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Tuesday's Top 10 Political Blogs's political correspondent rounds up the hottest topics and posts from the blogosphere.
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The National Intelligence Estimate has started off a wildfire in the blogosphere. The report, released Monday, shows that Iran stopped development of a nuclear weapon in 2003. If Iran discontinued interest in nuclear arms in 2003 and the Bush administration knew this for a year, then why has the administration been so aggressively targeting Iran? The implications are mind-boggling.

John Cole laughs at conservative pundits' spin on the news. He finds two particularly silly but not unexpected explanations of the National Intelligence Estimate.

Captain Ed tries to downplay conspiracy on the release of the National Intelligence Estimate. The information was discovered in the last week. Really?

Glen Greenwald blogs on the smear job of Mohamed ElBaradei, head of the International Atomic Energy Agency, by so-called serious foreign policy geniuses. ElBaradei got it right in 2002 about Iraq and now in Iran. This is vindication.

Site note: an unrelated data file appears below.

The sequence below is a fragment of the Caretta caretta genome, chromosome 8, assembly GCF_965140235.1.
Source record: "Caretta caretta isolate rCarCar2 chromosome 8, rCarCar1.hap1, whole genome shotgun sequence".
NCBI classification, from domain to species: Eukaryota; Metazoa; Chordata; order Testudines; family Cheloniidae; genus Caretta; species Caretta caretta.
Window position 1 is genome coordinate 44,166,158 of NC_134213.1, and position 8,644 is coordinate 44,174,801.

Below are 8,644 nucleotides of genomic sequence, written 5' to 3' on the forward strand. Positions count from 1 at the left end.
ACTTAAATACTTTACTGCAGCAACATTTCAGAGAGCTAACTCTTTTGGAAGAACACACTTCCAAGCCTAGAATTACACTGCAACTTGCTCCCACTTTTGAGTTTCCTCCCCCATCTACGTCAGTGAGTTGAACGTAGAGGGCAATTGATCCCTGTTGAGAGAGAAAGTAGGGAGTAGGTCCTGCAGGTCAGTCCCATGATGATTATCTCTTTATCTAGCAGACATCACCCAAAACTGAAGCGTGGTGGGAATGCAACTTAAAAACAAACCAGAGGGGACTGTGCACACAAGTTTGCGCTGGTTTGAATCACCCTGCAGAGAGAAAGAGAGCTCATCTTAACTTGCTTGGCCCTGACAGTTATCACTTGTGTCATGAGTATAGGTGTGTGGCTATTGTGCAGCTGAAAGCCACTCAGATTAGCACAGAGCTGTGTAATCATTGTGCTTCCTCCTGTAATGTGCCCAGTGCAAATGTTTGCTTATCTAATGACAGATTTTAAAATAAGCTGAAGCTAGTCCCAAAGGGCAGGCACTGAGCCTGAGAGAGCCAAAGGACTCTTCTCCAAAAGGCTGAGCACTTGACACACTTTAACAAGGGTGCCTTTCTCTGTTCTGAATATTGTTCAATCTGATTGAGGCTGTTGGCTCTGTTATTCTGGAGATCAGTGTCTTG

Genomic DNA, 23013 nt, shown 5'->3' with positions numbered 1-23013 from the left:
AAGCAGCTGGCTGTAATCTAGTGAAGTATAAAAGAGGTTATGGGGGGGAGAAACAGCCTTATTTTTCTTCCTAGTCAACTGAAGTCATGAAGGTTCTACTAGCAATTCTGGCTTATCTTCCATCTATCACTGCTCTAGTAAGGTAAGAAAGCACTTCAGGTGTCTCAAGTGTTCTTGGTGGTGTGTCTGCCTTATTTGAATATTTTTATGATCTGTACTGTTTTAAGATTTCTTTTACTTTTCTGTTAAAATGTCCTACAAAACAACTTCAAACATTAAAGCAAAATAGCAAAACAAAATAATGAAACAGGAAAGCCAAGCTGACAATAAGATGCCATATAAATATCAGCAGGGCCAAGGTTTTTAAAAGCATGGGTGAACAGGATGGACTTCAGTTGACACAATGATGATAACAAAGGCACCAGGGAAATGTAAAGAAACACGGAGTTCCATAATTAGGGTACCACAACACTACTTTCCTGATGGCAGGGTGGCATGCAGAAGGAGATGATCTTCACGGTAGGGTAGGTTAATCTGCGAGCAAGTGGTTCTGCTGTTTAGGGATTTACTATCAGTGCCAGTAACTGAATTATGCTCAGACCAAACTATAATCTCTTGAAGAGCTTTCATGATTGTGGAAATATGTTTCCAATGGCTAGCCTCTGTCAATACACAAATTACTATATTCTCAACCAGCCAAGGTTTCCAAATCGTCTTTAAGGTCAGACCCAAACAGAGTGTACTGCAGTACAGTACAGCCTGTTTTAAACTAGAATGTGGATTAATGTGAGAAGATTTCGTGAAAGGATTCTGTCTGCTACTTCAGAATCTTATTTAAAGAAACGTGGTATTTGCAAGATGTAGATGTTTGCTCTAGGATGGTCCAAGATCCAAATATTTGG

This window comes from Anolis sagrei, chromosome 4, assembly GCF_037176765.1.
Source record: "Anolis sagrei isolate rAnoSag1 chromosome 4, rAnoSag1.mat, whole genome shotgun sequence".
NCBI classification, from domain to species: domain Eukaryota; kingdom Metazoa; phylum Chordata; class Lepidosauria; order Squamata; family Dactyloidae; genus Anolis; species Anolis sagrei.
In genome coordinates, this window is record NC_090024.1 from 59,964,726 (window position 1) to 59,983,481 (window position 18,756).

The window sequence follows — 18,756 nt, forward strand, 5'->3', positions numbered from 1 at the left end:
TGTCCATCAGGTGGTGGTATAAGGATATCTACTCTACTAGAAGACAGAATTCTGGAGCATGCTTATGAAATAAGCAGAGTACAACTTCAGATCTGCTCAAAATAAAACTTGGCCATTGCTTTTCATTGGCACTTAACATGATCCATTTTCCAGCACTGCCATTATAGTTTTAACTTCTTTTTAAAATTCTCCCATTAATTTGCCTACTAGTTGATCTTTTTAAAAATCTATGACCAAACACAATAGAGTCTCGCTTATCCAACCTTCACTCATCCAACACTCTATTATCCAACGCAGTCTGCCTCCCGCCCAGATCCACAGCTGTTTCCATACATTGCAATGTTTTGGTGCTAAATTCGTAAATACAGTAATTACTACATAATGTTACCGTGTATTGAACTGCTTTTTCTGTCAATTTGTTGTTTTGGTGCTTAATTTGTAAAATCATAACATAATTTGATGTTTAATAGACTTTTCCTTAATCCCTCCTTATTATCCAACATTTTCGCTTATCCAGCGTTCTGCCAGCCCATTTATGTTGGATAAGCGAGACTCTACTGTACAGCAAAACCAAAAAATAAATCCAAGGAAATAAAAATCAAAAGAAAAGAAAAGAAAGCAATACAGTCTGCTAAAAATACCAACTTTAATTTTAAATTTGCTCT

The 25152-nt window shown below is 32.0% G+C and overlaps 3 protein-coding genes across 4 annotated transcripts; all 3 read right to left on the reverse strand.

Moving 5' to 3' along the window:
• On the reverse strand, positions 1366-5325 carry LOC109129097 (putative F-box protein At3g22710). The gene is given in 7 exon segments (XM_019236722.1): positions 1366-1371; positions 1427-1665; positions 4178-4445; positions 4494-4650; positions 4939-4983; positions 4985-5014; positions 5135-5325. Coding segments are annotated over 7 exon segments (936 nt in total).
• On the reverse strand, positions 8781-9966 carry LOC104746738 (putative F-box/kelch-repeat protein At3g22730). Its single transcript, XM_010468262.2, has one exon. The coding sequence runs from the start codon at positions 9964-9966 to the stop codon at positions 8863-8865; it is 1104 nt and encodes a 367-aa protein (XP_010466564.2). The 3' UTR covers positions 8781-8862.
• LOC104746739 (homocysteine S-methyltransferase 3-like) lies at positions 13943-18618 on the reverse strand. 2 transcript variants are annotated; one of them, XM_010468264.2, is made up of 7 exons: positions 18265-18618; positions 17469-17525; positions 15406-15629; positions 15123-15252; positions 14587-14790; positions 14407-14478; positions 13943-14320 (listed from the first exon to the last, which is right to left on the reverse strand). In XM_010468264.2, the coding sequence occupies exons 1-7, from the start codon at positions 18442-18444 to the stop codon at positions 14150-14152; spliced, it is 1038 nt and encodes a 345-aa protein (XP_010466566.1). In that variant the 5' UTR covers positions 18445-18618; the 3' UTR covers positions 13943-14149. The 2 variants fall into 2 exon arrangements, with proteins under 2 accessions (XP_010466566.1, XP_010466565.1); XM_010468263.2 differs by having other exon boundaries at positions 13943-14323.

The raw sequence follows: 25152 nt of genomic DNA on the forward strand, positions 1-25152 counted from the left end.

Juan Cole analyzes the report. He has great information on the source of the intelligence and an even better analysis of why Iran would have chosen not to continue work on a nuclear weapons program.


Jonathan Martin reports on the deluge of robo-calling for Mike Huckabee in Iowa. The automated message used classic push-polling. The practice tries to push you to support a particular candidate by having the "pollster" highlight the negative aspects of one candidate and then ask for an opinion of another candidate. The Huckabee campaign claims it has never heard of the group behind the calls.

Jim Geraghty talked with Scott Rasmussen, head of the polling firm Rasmussen Report, about the Republican race. Everyone has taken note of Huckabee's sudden rise. I believe

my analysis of last week's debate will play out in a broader sense: Giuliani's strategy failed miserably.

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Erick at wonders whether Mitt Romney has to address the differences between Mormonism and Christianity in his upcoming speech. The differences do exist and are an issue.


Steve Benen looks into the

New York Times

report that Hillary Clinton will be a drag on the Democratic ticket. The


fails to find any Democrats to back up this view. Ahem, where is the beef?

Marc Ambinder finds that an anti-Clinton ad group hasn't actually bought any air time in Iowa. Did its press release hope to raise money for the effort?


Ezra Klein wonders why some people are so concerned about the government's right to decide what can be served to children at school. Congress merely wants to decide what can be sold, not what can be consumed. America does have a serious childhood obesity problem that needs addressing.

Digby discusses a topic of interest that could have an effect on our relations with our European friends. The U.S. thinks it's OK to kidnap any foreigner accused of a crime here, including white-collar crime. Wow.